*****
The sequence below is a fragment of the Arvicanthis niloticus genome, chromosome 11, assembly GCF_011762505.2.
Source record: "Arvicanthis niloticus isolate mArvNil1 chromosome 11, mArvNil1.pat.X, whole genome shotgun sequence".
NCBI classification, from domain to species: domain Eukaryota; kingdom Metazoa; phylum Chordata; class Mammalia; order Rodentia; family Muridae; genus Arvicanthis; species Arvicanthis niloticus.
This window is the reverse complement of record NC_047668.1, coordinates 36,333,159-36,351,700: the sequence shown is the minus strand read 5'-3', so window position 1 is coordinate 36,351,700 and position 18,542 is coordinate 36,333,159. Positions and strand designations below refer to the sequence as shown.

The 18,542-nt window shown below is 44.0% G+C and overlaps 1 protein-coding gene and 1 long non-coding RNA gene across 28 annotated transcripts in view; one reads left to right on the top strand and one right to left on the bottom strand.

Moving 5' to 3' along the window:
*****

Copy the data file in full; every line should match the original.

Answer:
The sequence below is a fragment of the Arvicanthis niloticus genome, chromosome 11, assembly GCF_011762505.2.
Source record: "Arvicanthis niloticus isolate mArvNil1 chromosome 11, mArvNil1.pat.X, whole genome shotgun sequence".
NCBI classification, from domain to species: domain Eukaryota; kingdom Metazoa; phylum Chordata; class Mammalia; order Rodentia; family Muridae; genus Arvicanthis; species Arvicanthis niloticus.
This window is the reverse complement of record NC_047668.1, coordinates 36,333,159-36,351,700: the sequence shown is the minus strand read 5'-3', so window position 1 is coordinate 36,351,700 and position 18,542 is coordinate 36,333,159. Positions and strand designations below refer to the sequence as shown.

The 18,542-nt window shown below is 44.0% G+C and overlaps 1 protein-coding gene and 1 long non-coding RNA gene across 28 annotated transcripts in view; one reads left to right on the top strand and one right to left on the bottom strand.

Moving 5' to 3' along the window: